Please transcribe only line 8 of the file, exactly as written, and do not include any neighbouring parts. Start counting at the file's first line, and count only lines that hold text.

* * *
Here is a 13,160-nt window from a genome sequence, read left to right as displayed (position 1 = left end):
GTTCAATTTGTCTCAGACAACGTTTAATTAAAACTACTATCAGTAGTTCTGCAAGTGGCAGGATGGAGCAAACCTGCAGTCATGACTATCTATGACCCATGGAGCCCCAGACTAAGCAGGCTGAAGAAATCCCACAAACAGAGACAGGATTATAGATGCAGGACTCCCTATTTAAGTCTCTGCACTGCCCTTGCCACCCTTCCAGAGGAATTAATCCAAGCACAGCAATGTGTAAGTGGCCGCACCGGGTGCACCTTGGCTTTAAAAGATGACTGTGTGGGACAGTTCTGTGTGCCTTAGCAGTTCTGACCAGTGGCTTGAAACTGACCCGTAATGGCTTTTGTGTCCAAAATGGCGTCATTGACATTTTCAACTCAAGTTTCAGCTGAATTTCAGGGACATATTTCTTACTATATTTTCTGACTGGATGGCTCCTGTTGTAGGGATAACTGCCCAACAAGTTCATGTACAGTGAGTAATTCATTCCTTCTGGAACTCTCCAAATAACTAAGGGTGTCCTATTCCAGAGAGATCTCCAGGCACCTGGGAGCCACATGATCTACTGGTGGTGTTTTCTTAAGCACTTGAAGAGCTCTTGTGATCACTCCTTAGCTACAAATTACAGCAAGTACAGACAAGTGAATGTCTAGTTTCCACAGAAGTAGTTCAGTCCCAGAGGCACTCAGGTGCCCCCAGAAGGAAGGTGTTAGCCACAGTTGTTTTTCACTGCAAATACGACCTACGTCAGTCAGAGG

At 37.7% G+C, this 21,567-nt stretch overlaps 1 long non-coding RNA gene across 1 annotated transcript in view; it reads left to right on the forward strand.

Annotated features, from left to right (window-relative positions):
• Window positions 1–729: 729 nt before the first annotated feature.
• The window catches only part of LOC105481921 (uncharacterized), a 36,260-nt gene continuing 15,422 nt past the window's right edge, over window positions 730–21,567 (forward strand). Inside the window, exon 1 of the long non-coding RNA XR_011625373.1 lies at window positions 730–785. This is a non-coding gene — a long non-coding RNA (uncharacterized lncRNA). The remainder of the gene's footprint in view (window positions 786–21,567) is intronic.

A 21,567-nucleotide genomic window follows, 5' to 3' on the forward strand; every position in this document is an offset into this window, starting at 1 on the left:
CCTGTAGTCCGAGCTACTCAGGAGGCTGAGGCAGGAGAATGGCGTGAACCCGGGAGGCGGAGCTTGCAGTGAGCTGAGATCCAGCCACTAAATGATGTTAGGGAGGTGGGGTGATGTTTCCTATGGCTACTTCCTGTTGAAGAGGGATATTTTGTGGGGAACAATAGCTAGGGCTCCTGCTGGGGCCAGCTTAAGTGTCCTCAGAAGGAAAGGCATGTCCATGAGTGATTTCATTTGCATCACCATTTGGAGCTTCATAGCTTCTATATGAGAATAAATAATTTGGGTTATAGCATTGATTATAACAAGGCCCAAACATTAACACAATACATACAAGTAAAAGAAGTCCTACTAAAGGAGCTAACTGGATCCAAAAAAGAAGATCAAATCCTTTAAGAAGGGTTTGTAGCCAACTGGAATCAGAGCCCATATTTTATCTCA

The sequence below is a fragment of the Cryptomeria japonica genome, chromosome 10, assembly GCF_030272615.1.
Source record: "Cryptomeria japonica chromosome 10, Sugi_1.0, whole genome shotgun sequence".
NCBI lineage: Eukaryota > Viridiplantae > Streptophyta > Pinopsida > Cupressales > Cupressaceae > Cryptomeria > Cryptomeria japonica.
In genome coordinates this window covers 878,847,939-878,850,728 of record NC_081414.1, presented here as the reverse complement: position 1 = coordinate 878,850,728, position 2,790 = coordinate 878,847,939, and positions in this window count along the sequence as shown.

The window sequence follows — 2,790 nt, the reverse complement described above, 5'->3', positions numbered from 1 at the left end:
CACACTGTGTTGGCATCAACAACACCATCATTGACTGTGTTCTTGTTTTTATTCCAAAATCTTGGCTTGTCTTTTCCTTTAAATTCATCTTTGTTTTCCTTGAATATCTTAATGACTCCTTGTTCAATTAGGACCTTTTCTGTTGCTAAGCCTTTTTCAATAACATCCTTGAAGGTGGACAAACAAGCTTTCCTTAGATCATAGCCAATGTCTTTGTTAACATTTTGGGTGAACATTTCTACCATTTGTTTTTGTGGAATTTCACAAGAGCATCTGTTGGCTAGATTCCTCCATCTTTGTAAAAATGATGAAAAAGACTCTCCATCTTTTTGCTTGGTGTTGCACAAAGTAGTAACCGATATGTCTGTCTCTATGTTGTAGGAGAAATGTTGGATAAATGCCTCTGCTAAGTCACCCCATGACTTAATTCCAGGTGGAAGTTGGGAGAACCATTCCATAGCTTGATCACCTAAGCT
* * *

CCTGTAGTCCGAGCTACTCAGGAGGCTGAGGCAGGAGAATGGCGTGAACCCGGGAGGCGGAGCTTGCAGTGAGCTGAGATCCAGCCACTAAATGATGTTAGGGAGGTGGGGTGATGTTTCCTATGGCTACTTCCTGTTGAAGAGGGATATTTTGTGGGGAACAATAGCTAGGGCTCCTGCTGGGGCCAGCTTAAGTGTCCTCAGAAGGAAAGGCATGTCCATGAGTGATTTCATTTGCATCACCATTTGGAGCTTCATAGCTTCTATATGAGAATAAATAATTTGGGTTATAGCATTGATTATAACAAGGCCCAAACATTAACACAATACATACAAGTAAAAGAAGTCCTACTAAAGGAGCTAACTGGATCCAAAAAAGAAGATCAAATCCTTTAAGAAGGGTTTGTAGCCAACTGGAATCAGAGCCCATATTTTATCTCA